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Maternal stress, physical activity, and body mass index during new mothers' first year postpartum.
Women Health 2010; 50(6):544-62WH

Abstract

We evaluated associations of parenting stress, including depressive symptoms, with 51 first-time mothers' light and moderate physical activity and body mass index during the first year postpartum. The Parenting Stress Index and 24-hour physical activity recalls were completed during the first year postpartum (mean time elapsed since birth: 6 months). Direct relationships between identified variables were tested, and then hierarchical linear regression was used to assess hypothesized relationships among body mass index, physical activity, and parenting stress. Effects of parenting stress on the relationships between postpartum body mass index, light physical activity, and moderate physical activity were evaluated after controlling for factors known to be associated with overweight and low levels of physical activity in women. Mean postpartum body mass index = 27.4 kg/m² ± 7.7, range = 18-50 kg/m². Mean reported hours of light physical activity = 11.2 ± 3.0, and moderate physical activity = 4.5 ± 3.0 per day. Postpartum body mass index was not associated with parenting stress, but was positively related to higher pre-pregnancy body mass index (r = .89, p < .01) and light physical activity (r = .32, p < .05), and was negatively related to moderate physical activity (r = -25, p < .08). Higher postpartum body mass index (β = .27, p < .05), less concern regarding parenting competence (β = -.95, p < .001), and more depressive symptoms (β = .66, p < .01) were associated with more light physical activity (R² = .48, p < .001). More moderate physical activity (R² = .45, p < .001) was associated with lower postpartum body mass index (β = -.27, p < .05), more concern about parenting competence (β = 1.0, p < .001), and less depressive symptoms (β = -.68, p < .01). Higher postpartum body mass index (R² = .89, p < .001) was associated with higher pre-pregnancy body mass index (β = .99, p < .001), more pregnancy weight gain (β = .22, p < .001), less attachment (β = -.68, p < .01), and less social isolation (β = -.13, p < .02). These data suggest that interventions that target parenting stress and depressive symptoms in addition to physical activity are needed to prevent development of overweight in new mothers.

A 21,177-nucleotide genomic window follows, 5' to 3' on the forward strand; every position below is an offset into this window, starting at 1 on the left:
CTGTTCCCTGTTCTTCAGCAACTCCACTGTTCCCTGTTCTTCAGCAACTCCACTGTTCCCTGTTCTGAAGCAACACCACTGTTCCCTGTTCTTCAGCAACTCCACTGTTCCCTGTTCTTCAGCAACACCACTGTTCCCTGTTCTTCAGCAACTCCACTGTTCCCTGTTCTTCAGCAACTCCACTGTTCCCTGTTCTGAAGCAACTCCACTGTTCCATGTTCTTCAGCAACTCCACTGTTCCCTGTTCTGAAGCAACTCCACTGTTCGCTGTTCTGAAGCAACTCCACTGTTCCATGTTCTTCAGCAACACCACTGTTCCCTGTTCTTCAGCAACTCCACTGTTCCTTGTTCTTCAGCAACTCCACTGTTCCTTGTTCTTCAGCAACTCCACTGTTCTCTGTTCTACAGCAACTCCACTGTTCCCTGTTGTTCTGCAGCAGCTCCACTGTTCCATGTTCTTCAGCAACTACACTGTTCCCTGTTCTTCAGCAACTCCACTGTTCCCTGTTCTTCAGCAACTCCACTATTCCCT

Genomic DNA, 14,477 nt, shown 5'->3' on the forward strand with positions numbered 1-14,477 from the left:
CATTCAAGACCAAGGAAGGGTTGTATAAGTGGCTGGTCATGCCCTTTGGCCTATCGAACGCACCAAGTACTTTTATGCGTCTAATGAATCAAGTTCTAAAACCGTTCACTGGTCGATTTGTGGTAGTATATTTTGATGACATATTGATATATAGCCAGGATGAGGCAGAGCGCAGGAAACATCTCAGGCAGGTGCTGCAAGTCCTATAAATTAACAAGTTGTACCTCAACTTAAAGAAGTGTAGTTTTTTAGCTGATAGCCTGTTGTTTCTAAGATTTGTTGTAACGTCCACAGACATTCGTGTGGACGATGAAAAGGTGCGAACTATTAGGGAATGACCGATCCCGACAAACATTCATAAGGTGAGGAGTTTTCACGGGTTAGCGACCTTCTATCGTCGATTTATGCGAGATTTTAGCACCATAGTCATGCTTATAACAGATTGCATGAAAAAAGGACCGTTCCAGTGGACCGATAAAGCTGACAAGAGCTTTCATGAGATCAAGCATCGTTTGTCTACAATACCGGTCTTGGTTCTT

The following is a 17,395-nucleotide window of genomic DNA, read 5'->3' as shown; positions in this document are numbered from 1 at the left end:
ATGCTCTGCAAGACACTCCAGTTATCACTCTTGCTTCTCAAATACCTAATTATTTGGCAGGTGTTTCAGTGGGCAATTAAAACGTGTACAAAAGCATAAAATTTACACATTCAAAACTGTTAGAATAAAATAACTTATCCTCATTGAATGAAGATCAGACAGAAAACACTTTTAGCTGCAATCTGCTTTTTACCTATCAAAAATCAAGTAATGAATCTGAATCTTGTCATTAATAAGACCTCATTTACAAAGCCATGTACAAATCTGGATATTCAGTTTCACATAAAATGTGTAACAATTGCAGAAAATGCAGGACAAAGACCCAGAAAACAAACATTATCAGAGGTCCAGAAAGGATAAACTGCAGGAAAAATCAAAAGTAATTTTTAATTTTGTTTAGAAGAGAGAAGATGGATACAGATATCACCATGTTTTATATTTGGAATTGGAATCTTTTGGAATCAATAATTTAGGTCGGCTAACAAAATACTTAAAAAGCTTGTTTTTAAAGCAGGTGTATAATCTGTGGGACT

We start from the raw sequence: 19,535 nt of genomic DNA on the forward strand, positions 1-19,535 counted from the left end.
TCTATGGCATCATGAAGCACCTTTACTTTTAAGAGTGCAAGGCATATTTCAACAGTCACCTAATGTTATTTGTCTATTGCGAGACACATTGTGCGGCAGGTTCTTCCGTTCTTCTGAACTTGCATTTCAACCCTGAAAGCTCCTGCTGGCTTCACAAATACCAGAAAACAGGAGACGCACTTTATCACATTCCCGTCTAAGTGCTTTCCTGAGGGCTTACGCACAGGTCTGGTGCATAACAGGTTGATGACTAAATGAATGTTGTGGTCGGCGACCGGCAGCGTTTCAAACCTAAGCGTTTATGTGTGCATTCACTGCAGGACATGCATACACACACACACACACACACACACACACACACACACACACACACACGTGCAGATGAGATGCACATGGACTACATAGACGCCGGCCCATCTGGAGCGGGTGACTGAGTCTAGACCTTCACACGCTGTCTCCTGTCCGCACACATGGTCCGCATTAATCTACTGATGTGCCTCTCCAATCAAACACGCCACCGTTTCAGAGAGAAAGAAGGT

Authors+Show Affiliations

Department of Pediatrics, Georgia Prevention Institute, Medical College of Georgia, Augusta, Georgia 30912, USA. mvernon@mcg.eduNo affiliation info availableNo affiliation info available

Pub Type(s)

Journal Article

Language

eng

PubMed ID

20981636

Citation

Vernon, Marlo M., et al. "Maternal Stress, Physical Activity, and Body Mass Index During New Mothers' First Year Postpartum." Women & Health, vol. 50, no. 6, 2010, pp. 544-62.
Vernon MM, Young-Hyman D, Looney SW. Maternal stress, physical activity, and body mass index during new mothers' first year postpartum. Women Health. 2010;50(6):544-62.
Vernon, M. M., Young-Hyman, D., & Looney, S. W. (2010). Maternal stress, physical activity, and body mass index during new mothers' first year postpartum. Women & Health, 50(6), pp. 544-62. doi:10.1080/03630242.2010.516692.